Hong Kong Custodial Sentences for False Statements of Truth

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Sept. 6 – The courts in Hong Kong have imprisoned two defendants for periods of five and six months for making false statements of truth in cases brought against them. This is the first time custodial sentences have been handed down for the offense, and indicates that Hong Kong courts are getting tougher on accuracy of statements. The court’s view was that the false statements amounted to contempt of court and warranted imprisonment.

Persons who make false statements of truth in court documents, such as witness statements, expert reports or pleadings, or those who deliberately make them to their solicitors, or cause others to make them, can now expect custodial sentences in addition to receiving fines and an order of legal costs against them. Proceedings in such can be made by a single judge within a civil court and not necessarily in a criminal court, however the criminal standard of proof is required, being “beyond reasonable doubt.”

Statements of truth were introduced in Hong Kong as recently as 2009, and are a simple wording attached to civil litigation proceedings, typically being “I believe the facts stated in this statement are true.” The court’s judgment was made in a case re Kinform Limited DCMP 947 of 2011 (Kinform), in which the court found that: “Like the commission of the offense of perjury, the giving of a false statement verified by a statement of truth would undermine the whole process of the court system of justice and the court will not tolerate such an act. A clear message has been sent to all litigants that they must not lie when they put forward their case in the form of pleadings or witness statements.”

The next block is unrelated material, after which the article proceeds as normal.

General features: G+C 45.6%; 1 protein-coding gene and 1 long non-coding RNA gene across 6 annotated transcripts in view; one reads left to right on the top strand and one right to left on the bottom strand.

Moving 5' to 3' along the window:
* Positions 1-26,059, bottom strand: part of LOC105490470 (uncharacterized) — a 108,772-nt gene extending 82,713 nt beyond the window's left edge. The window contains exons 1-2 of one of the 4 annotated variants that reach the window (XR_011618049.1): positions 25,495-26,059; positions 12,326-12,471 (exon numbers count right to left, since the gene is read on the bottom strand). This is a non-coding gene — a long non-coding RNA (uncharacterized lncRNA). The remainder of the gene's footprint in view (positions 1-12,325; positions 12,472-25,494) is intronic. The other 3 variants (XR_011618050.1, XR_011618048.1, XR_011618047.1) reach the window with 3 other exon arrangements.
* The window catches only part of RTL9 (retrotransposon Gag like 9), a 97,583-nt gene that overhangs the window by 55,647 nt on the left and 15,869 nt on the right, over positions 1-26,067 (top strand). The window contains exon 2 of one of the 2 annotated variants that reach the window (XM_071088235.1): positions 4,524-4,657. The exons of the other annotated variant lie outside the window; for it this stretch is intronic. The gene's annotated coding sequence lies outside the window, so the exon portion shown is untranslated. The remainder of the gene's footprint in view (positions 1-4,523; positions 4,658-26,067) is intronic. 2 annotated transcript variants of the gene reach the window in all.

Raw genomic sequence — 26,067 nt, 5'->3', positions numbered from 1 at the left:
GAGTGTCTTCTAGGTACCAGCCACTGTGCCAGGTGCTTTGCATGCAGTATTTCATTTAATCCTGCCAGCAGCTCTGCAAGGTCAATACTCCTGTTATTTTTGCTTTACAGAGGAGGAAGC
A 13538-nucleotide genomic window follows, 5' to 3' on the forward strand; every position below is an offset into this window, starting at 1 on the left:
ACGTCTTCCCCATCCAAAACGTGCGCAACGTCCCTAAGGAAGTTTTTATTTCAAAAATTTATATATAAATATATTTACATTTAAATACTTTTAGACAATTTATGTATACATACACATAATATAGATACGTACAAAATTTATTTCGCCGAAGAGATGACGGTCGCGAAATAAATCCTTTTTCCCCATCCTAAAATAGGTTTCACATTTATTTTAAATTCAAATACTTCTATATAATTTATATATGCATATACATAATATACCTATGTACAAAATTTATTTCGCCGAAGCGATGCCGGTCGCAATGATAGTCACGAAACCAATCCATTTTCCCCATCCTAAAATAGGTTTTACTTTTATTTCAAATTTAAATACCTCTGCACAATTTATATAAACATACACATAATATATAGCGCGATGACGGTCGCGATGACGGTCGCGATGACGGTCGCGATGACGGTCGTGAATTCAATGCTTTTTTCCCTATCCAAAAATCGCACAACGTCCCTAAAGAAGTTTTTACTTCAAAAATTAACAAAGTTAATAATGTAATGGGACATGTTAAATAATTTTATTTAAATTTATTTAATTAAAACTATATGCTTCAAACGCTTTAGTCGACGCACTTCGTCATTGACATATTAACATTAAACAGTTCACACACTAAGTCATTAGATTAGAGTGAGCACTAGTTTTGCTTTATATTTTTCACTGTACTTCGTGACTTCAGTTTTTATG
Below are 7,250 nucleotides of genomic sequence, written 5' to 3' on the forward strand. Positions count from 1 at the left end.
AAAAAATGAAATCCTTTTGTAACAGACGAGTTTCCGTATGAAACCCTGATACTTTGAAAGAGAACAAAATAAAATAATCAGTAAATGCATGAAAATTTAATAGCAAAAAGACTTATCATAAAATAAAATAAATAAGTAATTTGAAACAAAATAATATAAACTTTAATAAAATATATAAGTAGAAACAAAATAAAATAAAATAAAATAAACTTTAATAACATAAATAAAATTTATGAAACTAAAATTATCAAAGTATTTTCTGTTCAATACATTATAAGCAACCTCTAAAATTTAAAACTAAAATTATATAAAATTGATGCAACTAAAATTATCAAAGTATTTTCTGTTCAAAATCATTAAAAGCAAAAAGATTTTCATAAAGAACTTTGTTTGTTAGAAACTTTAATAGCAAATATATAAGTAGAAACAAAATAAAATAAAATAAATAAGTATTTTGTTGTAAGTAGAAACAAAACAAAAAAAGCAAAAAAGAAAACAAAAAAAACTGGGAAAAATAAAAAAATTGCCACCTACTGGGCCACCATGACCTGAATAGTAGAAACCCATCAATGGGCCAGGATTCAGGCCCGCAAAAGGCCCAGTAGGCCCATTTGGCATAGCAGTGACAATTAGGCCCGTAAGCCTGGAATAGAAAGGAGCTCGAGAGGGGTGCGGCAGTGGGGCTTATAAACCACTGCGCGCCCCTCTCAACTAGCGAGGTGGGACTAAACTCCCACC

This case also illustrates the options now open for prosecution of individuals who are found to have made libelous statements online, via emails or through the web, and who may then seek either to cover up such deceit by making false statements of truth. While the internet may be used inappropriately to send emails via proxy servers, propagate libel, and cover up of libelous statements through using aliases, these can now be uncovered and the individuals identified. The problem with proceeding with such cases, especially libel, is the statement of proof. Now that Hong Kong courts have shown they are prepared to get tough on witness statements, those that have placed libelous material online in the past would be well-advised to remove such content. Hiding behind false statements of truth is no longer tolerated and can lead to serious repercussions. Actions are expected to rise in such cases that could lead to imprisonment for defendants of cases heard in Hong Kong, especially as imprisonment can be determined at lower, civil court level.